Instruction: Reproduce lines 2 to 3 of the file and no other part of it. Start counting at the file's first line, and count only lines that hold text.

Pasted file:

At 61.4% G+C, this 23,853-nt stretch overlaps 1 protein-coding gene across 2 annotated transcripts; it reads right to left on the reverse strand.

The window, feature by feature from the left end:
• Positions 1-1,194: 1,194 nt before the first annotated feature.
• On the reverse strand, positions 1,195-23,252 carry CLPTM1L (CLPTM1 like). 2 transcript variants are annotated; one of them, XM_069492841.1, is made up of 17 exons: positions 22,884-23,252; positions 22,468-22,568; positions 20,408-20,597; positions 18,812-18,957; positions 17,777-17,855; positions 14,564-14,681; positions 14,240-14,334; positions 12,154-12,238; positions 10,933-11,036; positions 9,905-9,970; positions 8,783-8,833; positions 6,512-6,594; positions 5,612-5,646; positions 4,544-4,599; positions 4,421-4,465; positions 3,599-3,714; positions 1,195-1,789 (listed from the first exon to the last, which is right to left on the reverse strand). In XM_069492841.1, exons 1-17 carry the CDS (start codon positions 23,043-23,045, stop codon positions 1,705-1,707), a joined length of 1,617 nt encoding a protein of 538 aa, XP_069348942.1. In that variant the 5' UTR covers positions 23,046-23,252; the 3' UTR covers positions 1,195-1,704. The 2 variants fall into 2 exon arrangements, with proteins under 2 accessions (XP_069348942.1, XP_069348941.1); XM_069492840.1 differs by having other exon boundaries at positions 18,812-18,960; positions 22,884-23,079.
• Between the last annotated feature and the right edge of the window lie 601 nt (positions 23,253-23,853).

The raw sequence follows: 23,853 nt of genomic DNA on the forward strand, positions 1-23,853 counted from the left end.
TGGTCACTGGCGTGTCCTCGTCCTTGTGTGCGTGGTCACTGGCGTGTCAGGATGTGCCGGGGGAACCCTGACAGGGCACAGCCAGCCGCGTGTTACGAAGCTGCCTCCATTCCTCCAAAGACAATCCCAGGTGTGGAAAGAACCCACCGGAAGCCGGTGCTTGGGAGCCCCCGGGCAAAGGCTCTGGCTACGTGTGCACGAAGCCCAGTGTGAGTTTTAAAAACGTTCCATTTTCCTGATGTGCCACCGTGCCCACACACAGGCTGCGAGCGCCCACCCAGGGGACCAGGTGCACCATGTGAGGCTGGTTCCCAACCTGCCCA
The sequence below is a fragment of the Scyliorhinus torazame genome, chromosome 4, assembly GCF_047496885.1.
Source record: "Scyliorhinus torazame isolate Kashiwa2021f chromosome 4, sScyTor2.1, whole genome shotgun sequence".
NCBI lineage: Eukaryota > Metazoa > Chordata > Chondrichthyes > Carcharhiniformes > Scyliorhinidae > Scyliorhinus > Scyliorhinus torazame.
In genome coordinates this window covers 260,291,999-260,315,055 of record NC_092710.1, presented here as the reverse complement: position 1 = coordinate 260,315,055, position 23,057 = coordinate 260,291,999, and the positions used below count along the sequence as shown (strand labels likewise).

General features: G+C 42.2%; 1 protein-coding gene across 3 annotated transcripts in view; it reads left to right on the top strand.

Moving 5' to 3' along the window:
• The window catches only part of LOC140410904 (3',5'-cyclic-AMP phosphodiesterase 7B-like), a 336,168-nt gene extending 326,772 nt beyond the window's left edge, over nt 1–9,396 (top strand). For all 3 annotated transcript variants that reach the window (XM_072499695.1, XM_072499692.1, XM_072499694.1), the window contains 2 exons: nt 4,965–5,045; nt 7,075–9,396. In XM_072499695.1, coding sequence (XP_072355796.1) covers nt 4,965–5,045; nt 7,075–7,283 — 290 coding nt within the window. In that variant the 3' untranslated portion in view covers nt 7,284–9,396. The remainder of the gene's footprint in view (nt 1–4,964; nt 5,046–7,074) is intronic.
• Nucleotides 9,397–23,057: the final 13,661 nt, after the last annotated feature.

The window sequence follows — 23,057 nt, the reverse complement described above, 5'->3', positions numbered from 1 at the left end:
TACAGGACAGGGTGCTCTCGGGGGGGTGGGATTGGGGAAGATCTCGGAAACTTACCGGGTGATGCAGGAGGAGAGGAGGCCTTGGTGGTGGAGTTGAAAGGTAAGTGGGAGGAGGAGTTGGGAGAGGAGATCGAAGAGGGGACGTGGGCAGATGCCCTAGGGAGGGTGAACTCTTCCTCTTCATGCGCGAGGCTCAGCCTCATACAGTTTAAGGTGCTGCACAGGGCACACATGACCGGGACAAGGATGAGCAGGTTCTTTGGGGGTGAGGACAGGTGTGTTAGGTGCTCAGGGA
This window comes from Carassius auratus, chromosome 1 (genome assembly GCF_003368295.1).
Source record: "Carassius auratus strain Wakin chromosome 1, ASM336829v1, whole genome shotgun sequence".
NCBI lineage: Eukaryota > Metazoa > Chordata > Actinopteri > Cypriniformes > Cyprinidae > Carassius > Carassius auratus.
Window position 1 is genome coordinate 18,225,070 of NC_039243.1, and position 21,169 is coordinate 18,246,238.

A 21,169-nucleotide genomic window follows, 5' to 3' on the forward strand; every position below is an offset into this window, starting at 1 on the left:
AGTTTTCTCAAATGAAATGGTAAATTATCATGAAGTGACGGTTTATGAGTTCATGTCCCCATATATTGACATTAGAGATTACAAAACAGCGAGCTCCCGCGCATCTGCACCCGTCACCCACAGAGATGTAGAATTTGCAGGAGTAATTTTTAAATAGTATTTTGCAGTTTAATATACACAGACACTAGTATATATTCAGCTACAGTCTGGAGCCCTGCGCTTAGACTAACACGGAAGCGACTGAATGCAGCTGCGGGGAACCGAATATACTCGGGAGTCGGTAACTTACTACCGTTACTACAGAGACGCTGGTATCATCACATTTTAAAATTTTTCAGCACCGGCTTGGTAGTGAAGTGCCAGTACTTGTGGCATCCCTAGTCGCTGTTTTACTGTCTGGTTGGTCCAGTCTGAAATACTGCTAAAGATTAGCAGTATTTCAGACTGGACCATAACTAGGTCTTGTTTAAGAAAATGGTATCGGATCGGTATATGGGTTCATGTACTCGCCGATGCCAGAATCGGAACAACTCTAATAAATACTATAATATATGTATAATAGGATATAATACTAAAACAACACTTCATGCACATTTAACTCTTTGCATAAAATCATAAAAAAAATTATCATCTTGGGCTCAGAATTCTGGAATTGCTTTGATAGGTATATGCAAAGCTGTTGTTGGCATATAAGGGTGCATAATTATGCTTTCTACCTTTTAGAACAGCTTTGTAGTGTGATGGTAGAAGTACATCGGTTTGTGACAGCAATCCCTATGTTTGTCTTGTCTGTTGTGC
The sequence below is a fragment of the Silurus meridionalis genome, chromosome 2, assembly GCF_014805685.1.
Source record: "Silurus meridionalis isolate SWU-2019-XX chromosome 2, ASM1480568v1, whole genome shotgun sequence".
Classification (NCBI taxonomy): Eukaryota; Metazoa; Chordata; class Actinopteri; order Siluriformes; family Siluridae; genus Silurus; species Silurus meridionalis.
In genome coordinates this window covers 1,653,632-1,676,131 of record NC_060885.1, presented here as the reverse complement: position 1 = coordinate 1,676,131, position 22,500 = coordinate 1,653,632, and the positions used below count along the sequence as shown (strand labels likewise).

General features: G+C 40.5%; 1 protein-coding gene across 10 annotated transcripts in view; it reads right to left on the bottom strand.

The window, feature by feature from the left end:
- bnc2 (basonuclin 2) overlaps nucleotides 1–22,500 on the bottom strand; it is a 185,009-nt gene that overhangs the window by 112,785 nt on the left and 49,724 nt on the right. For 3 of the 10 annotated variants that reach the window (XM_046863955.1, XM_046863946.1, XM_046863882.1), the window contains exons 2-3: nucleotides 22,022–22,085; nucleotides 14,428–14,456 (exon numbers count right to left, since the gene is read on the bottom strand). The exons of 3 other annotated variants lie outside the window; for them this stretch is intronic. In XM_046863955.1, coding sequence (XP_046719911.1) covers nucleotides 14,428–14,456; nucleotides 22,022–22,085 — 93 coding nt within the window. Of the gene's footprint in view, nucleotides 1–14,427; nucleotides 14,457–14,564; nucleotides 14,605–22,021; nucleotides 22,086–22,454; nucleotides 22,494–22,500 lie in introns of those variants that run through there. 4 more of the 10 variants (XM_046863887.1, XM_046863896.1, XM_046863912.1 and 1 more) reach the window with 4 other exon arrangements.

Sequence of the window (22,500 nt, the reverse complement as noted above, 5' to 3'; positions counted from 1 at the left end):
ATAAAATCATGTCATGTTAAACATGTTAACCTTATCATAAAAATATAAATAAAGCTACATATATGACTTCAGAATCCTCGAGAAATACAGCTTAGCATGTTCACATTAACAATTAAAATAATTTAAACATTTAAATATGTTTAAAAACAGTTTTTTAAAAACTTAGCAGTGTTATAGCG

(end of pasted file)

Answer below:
The window, feature by feature from the left end:
• Positions 1-1,194: 1,194 nt before the first annotated feature.